- Series: One A Day
- Paperback: 128 pages
- Publisher: Quarry Books (December 1, 2013)
- Language: English
- ISBN-10: 1592538576
- ISBN-13: 978-1592538577
- Product Dimensions: 8.5 x 0.5 x 9 inches
- Shipping Weight: 15.5 ounces (View shipping rates and policies)
- Average Customer Review: 3.7 out of 5 stars See all reviews (37 customer reviews)
- Amazon Best Sellers Rank: #411,961 in Books (See Top 100 in Books)
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One Watercolor a Day: A 6-Week Course Exploring Creativity Using Watercolor, Pattern, and Design (One A Day) Paperback – December 1, 2013
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About the Author
Veronica Lawlor is the author of One Drawing A Day: A 6-Week Course Exploring Creativity with Illustration and Mixed Media, published by Quarry in October 2011, and One Watercolor A Day: A 6-Week Course Exploring Creativity Using Watercolor, Pattern, and Design, published by Quarry in December 2013.Other books by Ms. Lawlor include I Was Dreaming to Come to America: Memories of the Ellis Island Oral History Project and September 11, 2001: Words and Pictures. I Was Dreaming received a starred review in Publishers Weekly and was the awarded by the NCSS in 1995. It is currently part of the NY State teaching curriculum. In addition to her book pursuits, Veronica Lawlor is an instructor at Parsons the New School for Design, Pratt Institute, and her own Dalvero Academy. She is an illustrator and the president of Studio 1482, the illustration collective that contributed illustrations to One Drawing A Day and One Watercolor A Day. Veronica Lawlor is also a correspondent with Urban Sketchers, and her work was featured in the Quarry book: The Art of Urban Sketching, as well as in the first two issues of the Urban Sketching Handbook series.
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Top Customer Reviews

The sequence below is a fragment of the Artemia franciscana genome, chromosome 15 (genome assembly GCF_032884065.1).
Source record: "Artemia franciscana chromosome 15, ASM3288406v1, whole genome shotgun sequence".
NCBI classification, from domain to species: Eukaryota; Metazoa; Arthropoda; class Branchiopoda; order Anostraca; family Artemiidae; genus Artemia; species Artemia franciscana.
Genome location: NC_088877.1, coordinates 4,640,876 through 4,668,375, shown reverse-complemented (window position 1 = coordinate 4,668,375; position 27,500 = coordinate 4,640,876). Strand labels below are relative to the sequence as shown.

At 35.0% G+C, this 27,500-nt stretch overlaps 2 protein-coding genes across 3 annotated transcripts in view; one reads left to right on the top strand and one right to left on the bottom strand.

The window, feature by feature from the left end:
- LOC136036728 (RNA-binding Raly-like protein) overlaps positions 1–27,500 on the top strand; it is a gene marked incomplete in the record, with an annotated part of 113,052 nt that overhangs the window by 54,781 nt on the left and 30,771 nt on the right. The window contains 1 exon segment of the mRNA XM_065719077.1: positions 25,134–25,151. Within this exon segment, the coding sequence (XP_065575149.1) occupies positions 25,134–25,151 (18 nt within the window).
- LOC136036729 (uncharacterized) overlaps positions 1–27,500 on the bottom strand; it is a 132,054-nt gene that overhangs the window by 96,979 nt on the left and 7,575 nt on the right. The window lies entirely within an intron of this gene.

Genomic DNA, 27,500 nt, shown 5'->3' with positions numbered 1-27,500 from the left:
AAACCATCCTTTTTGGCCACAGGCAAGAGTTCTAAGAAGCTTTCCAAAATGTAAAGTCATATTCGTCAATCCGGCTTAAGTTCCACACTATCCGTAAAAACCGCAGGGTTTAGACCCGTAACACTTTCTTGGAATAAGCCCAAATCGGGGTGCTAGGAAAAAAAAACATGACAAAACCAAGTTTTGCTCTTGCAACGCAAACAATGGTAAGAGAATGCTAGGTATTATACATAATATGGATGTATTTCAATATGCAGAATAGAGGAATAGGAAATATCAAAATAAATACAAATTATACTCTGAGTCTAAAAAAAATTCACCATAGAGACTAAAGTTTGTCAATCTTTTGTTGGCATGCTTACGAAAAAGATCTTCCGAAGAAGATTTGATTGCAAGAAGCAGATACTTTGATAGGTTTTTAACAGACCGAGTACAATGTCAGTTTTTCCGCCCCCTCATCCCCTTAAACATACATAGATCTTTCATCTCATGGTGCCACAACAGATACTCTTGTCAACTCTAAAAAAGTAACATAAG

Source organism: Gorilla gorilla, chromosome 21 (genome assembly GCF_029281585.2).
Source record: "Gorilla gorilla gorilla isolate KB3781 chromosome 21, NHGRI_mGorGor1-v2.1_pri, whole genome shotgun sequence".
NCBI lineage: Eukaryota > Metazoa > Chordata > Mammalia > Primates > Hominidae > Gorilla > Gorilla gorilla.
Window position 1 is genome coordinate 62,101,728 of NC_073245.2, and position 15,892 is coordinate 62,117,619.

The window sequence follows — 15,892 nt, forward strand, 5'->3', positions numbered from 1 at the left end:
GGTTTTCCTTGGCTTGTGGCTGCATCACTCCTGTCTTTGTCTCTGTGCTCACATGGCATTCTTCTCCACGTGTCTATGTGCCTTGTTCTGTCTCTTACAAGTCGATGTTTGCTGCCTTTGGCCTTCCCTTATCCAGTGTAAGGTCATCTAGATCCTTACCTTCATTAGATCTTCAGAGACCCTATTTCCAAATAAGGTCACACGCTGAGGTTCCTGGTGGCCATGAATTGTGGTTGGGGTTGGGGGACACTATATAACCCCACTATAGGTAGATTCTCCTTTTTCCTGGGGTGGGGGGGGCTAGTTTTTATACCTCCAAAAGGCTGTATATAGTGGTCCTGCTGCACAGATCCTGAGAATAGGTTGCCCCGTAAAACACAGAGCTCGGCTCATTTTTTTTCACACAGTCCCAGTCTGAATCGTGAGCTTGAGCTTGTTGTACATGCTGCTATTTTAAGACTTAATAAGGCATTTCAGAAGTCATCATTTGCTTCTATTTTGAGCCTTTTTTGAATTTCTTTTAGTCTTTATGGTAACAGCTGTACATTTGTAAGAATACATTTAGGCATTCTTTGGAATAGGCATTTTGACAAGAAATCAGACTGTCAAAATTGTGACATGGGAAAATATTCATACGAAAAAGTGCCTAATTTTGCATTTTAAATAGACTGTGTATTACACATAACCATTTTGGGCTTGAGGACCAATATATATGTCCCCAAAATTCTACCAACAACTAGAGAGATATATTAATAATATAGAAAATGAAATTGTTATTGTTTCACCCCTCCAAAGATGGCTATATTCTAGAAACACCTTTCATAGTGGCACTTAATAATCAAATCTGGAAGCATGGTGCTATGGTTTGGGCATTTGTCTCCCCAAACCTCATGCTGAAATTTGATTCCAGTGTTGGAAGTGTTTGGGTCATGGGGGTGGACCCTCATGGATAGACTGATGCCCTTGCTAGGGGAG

It's a 6-week course of 42 daily exercises on experimenting with watercolour.
The exercises are actually subjects that you can draw such as still life, landscapes, people, places, patterns and other miscellaneous ideas. If you're looking for ideas on things to draw, maybe this is the book for you.
This is not a book on watercolour techniques. The visual examples are loose and expressive. Very much like watercolour doodles, not the realistic representational kind, so there's no stress on trying to match the quality that you see. The goal is to have some fun while exploring the styles offered and suggested by the different artists featured in the book.
The artists are from Studio 1482, namely Veronica Lawlor, Despina Georgiadis, Eddie Peña, Dominick Santise, Greg Betza, Michele Bedigian and Margaret Hurst.
It's a fun book for those who feel like trying something spontaneous, new or different for a change.
(There are more pictures of the book on my blog. Just visit my Amazon profile for the link.)
And it does- sort of. The book is actually six weeks of prompts rather than lessons. Each "prompt" is about a paragraph or two long (for example "paint a body in motion", "create a portrait in a color you hate", "paint beautiful flowers"), basically giving you the subject matter of your painting and a *little* bit of guidance, style-wise.